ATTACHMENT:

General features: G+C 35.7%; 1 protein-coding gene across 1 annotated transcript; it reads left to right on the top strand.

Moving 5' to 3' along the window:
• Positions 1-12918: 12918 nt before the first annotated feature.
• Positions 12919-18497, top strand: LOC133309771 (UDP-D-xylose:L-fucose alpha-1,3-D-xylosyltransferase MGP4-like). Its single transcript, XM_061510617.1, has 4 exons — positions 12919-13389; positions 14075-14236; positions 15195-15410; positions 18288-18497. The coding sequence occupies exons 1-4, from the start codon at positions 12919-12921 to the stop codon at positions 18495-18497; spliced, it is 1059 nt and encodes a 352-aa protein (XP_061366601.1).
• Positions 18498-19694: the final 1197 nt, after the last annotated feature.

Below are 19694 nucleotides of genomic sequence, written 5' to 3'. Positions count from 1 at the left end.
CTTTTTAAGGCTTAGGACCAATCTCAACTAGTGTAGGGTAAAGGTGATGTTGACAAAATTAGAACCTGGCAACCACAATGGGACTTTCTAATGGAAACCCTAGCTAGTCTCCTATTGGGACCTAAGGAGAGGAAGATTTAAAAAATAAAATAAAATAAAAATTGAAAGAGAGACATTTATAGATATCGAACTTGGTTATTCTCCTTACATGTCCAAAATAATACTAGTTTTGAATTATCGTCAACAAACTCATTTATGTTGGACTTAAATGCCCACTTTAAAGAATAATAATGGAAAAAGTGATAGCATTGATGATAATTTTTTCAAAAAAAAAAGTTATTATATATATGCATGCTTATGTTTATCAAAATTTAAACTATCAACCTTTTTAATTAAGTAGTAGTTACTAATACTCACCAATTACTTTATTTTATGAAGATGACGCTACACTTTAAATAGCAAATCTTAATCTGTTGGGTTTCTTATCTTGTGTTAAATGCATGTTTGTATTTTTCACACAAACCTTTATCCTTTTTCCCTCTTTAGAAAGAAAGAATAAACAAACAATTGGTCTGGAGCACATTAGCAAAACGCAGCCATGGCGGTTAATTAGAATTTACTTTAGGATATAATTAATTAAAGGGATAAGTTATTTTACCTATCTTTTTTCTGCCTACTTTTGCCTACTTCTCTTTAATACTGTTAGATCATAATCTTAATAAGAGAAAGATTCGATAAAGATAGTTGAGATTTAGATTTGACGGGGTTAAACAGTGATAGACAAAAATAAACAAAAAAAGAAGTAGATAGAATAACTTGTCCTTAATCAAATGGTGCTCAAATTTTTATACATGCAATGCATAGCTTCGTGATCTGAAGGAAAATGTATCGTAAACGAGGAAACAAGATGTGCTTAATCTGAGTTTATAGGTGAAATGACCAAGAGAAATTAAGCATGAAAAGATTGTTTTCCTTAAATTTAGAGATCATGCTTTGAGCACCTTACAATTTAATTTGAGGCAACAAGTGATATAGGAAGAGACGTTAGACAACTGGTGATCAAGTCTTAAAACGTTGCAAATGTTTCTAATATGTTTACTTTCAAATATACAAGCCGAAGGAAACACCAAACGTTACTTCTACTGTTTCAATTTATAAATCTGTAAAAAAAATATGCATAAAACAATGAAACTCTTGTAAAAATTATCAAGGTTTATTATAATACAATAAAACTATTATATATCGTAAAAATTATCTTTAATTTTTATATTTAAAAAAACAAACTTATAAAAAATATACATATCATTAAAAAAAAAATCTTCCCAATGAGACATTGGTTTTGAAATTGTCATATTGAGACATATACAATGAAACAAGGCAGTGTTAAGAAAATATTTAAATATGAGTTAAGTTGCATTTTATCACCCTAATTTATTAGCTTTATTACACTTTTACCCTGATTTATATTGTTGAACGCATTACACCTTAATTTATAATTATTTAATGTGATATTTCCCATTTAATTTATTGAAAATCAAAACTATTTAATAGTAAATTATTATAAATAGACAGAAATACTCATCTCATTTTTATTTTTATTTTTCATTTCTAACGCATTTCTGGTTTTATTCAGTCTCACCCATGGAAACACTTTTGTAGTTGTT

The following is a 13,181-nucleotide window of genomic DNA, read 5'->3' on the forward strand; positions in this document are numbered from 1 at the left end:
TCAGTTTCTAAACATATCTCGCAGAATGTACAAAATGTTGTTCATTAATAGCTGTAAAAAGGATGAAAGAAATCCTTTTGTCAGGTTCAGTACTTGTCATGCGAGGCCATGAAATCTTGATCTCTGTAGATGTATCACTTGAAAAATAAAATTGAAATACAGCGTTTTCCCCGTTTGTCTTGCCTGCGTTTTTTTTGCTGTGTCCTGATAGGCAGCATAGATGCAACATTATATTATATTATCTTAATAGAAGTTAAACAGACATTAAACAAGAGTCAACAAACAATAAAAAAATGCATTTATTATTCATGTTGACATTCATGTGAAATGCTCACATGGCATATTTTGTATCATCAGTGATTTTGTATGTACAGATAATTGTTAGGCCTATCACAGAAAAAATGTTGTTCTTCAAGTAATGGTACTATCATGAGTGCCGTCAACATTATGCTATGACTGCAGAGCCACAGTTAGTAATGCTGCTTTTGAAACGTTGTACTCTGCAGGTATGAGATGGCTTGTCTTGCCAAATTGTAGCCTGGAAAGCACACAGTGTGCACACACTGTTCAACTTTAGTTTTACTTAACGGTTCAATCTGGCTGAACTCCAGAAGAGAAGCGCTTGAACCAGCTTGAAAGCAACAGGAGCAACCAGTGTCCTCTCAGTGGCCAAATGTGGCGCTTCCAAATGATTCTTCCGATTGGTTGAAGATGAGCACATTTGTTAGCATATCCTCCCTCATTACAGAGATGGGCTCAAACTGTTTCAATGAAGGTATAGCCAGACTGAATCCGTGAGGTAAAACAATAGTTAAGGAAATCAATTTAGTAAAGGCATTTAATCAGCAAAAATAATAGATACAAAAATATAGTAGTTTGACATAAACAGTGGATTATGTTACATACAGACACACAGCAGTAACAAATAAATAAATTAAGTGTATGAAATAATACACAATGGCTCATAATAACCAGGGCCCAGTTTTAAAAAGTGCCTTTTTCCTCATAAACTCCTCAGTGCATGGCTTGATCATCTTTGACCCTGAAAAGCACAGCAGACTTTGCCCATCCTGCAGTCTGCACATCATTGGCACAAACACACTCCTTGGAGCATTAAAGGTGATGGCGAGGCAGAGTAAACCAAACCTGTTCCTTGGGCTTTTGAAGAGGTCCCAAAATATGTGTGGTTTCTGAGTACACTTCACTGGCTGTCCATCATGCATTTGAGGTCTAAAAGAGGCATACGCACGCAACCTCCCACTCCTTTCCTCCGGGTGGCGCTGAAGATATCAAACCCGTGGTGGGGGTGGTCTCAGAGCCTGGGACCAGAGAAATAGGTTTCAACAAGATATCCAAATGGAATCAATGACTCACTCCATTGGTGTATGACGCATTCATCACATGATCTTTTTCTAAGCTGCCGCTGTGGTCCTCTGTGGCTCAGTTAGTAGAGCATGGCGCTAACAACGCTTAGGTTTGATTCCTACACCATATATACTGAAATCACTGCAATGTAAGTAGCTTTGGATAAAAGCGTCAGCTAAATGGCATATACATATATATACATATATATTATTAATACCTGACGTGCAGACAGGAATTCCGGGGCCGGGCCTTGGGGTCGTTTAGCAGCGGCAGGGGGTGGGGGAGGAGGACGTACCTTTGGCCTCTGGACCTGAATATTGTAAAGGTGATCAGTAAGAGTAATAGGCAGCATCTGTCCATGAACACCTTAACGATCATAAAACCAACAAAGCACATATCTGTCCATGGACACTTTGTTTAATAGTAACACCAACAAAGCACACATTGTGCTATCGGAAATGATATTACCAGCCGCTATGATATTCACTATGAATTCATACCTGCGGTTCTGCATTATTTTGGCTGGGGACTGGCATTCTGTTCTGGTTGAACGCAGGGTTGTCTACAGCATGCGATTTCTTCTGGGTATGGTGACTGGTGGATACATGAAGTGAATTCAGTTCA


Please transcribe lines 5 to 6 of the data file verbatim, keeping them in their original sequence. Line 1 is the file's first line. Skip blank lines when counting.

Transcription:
• Positions 18498-19694: the final 1197 nt, after the last annotated feature.

Below are 19694 nucleotides of genomic sequence, written 5' to 3'. Positions count from 1 at the left end.